SURTASS: How Japan, US 'wolfpacks' can now seek Chinese submarines in the Ocean

Updated: Mar 11, 2020, 09:19 PM(IST)

Japan last month launched a surveillance ship - the third Hibiki-class for its Maritime Self-Defense Force (JMSDF). The ship named Aki is due to be commissioned next year. According to reports, the ship has an advanced surveillance system designed to look into China's increased submarine activities.

Japan had sent a naval destroyer to the Middle East in February

Japan has been trying to ramp up its naval defense for sometime.

In February, Japan had sent a naval destroyer to the Middle East for a rare overseas mission to ensure the safety of its ships amid lingering tension between Iran and the US. 


Operation Sentinel

Japan had earlier decided not to take part in the US-led Operation Sentinel to protect shipping routes in the region.

The naval destroyer joined two Japanese surveillance patrol airplanes in West Asia.



According to reports, the main function of the Aki warship is to gather "undersea acoustic data" from foreign submarines, which mainly means China.

The ship deployed with surveillance towed-array sensor system (SURTASS) can easily detect undersea activities.

SURTASS is also deployed on US ships in the area making the Japan, US sea alliance a potent force against China.



According to a US Defense Department report, "in April 2018, President Xi Jinping oversaw the PLAN’s fleet review of approximately 50 ships and submarines, including the aircraft carrier Liaoning, and more than 75 aircraft, which took place just south of Hainan Island in the South China Sea." 

"Modernization of China’s submarine force remains a high priority for the PLAN. The PLAN currently operates four nuclear-powered ballistic missile submarines (SSBN), six nuclear-powered attack submarines (SSN), and 50 conventionally powered attack submarines (SS)," the report said.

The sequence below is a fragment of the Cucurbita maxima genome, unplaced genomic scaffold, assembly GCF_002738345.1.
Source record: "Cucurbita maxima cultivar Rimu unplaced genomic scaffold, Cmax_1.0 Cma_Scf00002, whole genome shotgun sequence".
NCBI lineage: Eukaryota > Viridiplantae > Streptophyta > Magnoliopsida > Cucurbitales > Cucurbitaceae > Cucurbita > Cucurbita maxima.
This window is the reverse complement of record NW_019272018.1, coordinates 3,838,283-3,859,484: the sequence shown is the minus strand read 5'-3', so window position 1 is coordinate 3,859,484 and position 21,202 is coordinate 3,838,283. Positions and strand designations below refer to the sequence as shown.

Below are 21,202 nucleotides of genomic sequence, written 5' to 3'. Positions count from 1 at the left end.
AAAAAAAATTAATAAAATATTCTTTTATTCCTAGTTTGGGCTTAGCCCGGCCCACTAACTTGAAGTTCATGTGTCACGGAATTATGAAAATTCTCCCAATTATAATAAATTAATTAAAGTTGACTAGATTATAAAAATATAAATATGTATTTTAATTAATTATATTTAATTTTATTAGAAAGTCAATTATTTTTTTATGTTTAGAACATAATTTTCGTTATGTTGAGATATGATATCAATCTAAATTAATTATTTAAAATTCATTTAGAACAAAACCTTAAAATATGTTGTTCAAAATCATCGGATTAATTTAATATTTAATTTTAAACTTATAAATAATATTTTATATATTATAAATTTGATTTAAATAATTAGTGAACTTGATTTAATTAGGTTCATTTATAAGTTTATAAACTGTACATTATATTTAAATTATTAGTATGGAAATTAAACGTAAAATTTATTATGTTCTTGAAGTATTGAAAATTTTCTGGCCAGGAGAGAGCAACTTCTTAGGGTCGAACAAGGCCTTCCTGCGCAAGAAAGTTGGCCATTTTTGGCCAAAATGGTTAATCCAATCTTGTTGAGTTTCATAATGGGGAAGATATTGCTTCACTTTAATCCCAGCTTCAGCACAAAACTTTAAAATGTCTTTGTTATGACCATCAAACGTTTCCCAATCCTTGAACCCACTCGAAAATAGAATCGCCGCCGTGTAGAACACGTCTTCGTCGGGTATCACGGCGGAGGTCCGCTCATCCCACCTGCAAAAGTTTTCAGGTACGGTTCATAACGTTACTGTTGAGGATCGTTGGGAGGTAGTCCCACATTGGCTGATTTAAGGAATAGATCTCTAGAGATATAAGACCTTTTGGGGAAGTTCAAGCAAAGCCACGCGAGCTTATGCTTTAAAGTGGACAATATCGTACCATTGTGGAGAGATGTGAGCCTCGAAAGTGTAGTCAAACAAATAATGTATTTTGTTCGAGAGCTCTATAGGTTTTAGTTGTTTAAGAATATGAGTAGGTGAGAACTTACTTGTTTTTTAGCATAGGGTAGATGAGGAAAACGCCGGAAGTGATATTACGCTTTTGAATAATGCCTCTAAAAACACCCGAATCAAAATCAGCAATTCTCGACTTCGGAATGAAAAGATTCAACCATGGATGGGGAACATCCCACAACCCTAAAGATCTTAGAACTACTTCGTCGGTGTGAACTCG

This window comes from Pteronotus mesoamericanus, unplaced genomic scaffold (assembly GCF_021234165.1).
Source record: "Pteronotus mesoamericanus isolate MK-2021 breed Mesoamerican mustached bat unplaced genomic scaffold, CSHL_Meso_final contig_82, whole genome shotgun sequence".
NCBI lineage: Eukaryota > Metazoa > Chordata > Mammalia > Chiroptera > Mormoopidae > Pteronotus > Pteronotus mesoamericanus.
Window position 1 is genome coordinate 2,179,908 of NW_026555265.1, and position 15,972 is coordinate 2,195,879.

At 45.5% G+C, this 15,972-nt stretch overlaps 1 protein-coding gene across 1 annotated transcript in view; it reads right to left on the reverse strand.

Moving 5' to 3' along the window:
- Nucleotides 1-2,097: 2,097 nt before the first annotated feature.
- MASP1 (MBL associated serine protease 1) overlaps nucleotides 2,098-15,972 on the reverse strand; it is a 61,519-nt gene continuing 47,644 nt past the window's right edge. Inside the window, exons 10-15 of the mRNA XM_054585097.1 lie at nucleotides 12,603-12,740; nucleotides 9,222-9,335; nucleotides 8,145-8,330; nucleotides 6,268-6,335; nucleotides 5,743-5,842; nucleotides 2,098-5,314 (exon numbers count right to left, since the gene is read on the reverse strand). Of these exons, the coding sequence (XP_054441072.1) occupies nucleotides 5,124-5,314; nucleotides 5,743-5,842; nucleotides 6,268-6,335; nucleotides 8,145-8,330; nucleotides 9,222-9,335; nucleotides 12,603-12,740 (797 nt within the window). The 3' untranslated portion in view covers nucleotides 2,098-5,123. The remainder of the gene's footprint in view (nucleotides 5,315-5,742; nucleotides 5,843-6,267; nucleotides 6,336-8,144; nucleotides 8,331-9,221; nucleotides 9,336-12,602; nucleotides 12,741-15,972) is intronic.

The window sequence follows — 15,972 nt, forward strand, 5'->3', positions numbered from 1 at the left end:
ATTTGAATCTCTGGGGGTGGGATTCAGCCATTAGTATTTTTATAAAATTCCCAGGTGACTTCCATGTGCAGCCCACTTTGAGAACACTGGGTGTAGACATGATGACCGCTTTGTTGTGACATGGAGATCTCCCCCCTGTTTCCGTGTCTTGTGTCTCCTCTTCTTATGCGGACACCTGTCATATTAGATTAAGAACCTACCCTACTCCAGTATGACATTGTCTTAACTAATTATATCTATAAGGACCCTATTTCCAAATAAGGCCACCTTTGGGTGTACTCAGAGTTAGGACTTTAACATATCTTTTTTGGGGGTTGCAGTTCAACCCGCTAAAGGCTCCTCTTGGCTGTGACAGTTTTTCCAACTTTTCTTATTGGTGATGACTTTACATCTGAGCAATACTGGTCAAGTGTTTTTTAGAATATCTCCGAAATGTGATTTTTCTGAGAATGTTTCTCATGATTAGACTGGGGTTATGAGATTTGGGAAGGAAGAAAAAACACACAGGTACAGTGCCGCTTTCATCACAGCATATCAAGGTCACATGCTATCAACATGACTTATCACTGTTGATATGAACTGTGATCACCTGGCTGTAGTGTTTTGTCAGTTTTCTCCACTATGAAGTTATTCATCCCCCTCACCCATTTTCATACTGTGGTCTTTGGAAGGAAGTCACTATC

China is the top ship-producing nation in the world

"The PLAN is augmenting its littoral warfare capabilities, especially in the South China Sea and East China Sea, with high-rate production of the JIANGDAO-class corvettes (FFL) (Type 056)," the report claimed.

"More than 40 of these corvettes entered service by the end of 2018, and more than a dozen more are currently under construction or outfitting," the Defense Department report said.

The report also explicitly stated that China is the top ship-producing nation in the world by tonnage, increasing its shipbuilding capacity and capability for all naval classes, including submarines and surface combatants as well as
lift and amphibious ships.


The struggle in the South China Sea

On the struggle in the South China Sea, the US Department report said: "China and Japan have overlapping claims to both the continental shelves and the exclusive economic zones (EEZs) in the East China Sea."

"Japan maintains that an equidistant line from each country involved should separate the EEZs, while China claims an extended continental shelf beyond the equidistant line to the Okinawa Trench."

"Japan has accused China of breaching a principled consensus reached in 2008 that both sides would respect an equidistant median line in the East China Sea for resource development while conducting joint development of oil and natural gas field in a delineated area spanning the line near the northern end," the report stated.


China conducted oil and gas drilling in East China Sea

"Japan is concerned that China has conducted oil and gas drilling on the Chinese side of the median line of the East China Sea since 2013. China continues to contest Japan’s administration of the nearby Senkaku Islands," the report pointed out.


US-Japan Mutual Security Treaty

"China also deploys the land-attack CSS-5 Mod 4 and the ground-launched CJ-10 LACM, placing targets on Okinawa and the main Japanese islands at risk," the report added while ominously stating that China continues to use maritime law
enforcement ships and aircraft to patrol near the Japan-administered Senkaku Islands.

The United States does not take a position on the sovereignty of the Senkaku Islands but recognizes Japan’s administration of the islands and continues to reaffirm that the islands fall within the scope of Article 5 of the US-Japan Mutual Security Treaty, the repor said.

China uses maritime law enforcement ships and aircraft to patrol near the islands.


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